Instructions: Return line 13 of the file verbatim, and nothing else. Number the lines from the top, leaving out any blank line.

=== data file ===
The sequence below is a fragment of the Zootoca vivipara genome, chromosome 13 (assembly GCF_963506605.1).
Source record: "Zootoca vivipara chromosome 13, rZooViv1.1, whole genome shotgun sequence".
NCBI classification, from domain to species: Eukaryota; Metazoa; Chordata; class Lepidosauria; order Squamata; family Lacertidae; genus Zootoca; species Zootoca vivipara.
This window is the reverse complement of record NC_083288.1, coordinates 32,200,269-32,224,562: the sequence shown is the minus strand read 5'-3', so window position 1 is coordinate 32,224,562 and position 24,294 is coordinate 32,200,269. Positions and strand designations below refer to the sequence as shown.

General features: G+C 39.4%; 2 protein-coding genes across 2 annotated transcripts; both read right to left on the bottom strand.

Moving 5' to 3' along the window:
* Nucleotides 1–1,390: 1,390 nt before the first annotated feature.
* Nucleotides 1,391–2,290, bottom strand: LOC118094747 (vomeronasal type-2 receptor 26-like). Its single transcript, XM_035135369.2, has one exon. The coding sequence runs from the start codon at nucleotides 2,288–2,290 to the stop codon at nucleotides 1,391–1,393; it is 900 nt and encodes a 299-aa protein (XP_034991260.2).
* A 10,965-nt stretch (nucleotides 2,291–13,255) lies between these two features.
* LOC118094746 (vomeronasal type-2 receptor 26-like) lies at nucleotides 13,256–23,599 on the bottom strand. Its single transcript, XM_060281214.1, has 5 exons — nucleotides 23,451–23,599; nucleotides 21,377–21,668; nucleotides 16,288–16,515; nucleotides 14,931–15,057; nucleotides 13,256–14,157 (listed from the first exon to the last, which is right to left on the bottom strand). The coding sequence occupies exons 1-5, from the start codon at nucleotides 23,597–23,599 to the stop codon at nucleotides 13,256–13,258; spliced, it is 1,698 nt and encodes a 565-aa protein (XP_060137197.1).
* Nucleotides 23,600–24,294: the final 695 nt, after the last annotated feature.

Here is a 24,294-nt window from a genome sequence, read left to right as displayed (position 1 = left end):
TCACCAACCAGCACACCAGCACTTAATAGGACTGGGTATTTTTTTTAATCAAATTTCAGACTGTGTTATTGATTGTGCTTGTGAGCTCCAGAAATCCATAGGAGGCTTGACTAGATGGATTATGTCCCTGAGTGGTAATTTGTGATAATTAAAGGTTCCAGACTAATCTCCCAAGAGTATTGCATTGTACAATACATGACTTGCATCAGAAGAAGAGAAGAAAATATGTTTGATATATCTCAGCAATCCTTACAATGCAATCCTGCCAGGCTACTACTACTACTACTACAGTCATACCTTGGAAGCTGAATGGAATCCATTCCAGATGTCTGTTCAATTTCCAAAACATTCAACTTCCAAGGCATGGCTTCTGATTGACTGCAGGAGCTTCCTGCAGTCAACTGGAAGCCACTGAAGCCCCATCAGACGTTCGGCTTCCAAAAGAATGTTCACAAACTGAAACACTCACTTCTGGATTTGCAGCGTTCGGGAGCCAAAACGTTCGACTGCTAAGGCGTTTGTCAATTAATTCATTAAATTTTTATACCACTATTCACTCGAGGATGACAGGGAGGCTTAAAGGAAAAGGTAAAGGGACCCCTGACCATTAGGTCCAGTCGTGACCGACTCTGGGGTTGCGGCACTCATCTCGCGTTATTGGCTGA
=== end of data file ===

TCACCAACCAGCACACCAGCACTTAATAGGACTGGGTATTTTTTTTAATCAAATTTCAGACTGTGTTATTGATTGTGCTTGTGAGCTCCAGAAATCCATAGGAGGCTTGACTAGATGGATTATGTCCCTGAGTGGTAATTTGTGATAATTAAAGGTTCCAGACTAATCTCCCAAGAGTATTGCATTGTACAATACATGACTTGCATCAGAAGAAGAGAAGAAAATATGTTTGATATATCTCAGCAATCCTTACAATGCAATCCTGCCAGGCTACTACTACTACTACTACAGTCATACCTTGGAAGCTGAATGGAATCCATTCCAGATGTCTGTTCAATTTCCAAAACATTCAACTTCCAAGGCATGGCTTCTGATTGACTGCAGGAGCTTCCTGCAGTCAACTGGAAGCCACTGAAGCCCCATCAGACGTTCGGCTTCCAAAAGAATGTTCACAAACTGAAACACTCACTTCTGGATTTGCAGCGTTCGGGAGCCAAAACGTTCGACTGCTAAGGCGTTTGTCAATTAATTCATTAAATTTTTATACCACTATTCACTCGAGGATGACAGGGAGGCTTAAAGGAAAAGGTAAAGGGACCCCTGACCATTAGGTCCAGTCGTGACCGACTCTGGGGTTGCGGCACTCATCTCGCGTTATTGGCTGA